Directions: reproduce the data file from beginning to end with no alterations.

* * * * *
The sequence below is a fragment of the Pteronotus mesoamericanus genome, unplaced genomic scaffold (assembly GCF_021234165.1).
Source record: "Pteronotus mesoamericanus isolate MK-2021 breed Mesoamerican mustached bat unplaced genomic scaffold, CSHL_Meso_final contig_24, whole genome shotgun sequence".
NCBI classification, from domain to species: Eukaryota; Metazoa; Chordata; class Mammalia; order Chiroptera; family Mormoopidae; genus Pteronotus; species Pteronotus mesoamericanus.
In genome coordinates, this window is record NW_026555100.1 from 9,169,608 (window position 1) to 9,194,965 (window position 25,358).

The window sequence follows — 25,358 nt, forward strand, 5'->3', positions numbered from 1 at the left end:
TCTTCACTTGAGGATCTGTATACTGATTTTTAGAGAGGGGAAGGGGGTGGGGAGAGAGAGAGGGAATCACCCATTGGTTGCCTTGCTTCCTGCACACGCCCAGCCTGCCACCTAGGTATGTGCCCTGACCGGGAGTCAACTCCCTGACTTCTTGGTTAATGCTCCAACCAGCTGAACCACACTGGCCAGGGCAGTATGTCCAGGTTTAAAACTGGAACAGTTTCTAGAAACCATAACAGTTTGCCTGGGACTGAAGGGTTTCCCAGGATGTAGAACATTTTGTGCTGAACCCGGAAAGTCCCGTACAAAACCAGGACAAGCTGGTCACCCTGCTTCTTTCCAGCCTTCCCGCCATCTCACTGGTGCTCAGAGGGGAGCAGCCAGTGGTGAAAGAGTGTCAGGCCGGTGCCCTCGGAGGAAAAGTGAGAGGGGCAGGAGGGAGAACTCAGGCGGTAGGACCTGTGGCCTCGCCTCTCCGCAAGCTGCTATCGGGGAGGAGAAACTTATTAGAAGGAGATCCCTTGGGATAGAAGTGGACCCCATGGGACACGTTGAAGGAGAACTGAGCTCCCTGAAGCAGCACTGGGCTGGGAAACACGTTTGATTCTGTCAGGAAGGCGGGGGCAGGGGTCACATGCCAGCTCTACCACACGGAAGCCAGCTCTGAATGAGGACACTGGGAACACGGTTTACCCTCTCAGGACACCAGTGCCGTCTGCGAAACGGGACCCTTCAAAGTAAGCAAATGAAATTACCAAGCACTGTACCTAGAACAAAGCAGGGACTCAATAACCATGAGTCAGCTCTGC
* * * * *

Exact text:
The sequence below is a fragment of the Pteronotus mesoamericanus genome, unplaced genomic scaffold (assembly GCF_021234165.1).
Source record: "Pteronotus mesoamericanus isolate MK-2021 breed Mesoamerican mustached bat unplaced genomic scaffold, CSHL_Meso_final contig_24, whole genome shotgun sequence".
NCBI classification, from domain to species: Eukaryota; Metazoa; Chordata; class Mammalia; order Chiroptera; family Mormoopidae; genus Pteronotus; species Pteronotus mesoamericanus.
In genome coordinates, this window is record NW_026555100.1 from 9,169,608 (window position 1) to 9,194,965 (window position 25,358).

The window sequence follows — 25,358 nt, forward strand, 5'->3', positions numbered from 1 at the left end:
TCTTCACTTGAGGATCTGTATACTGATTTTTAGAGAGGGGAAGGGGGTGGGGAGAGAGAGAGGGAATCACCCATTGGTTGCCTTGCTTCCTGCACACGCCCAGCCTGCCACCTAGGTATGTGCCCTGACCGGGAGTCAACTCCCTGACTTCTTGGTTAATGCTCCAACCAGCTGAACCACACTGGCCAGGGCAGTATGTCCAGGTTTAAAACTGGAACAGTTTCTAGAAACCATAACAGTTTGCCTGGGACTGAAGGGTTTCCCAGGATGTAGAACATTTTGTGCTGAACCCGGAAAGTCCCGTACAAAACCAGGACAAGCTGGTCACCCTGCTTCTTTCCAGCCTTCCCGCCATCTCACTGGTGCTCAGAGGGGAGCAGCCAGTGGTGAAAGAGTGTCAGGCCGGTGCCCTCGGAGGAAAAGTGAGAGGGGCAGGAGGGAGAACTCAGGCGGTAGGACCTGTGGCCTCGCCTCTCCGCAAGCTGCTATCGGGGAGGAGAAACTTATTAGAAGGAGATCCCTTGGGATAGAAGTGGACCCCATGGGACACGTTGAAGGAGAACTGAGCTCCCTGAAGCAGCACTGGGCTGGGAAACACGTTTGATTCTGTCAGGAAGGCGGGGGCAGGGGTCACATGCCAGCTCTACCACACGGAAGCCAGCTCTGAATGAGGACACTGGGAACACGGTTTACCCTCTCAGGACACCAGTGCCGTCTGCGAAACGGGACCCTTCAAAGTAAGCAAATGAAATTACCAAGCACTGTACCTAGAACAAAGCAGGGACTCAATAACCATGAGTCAGCTCTGC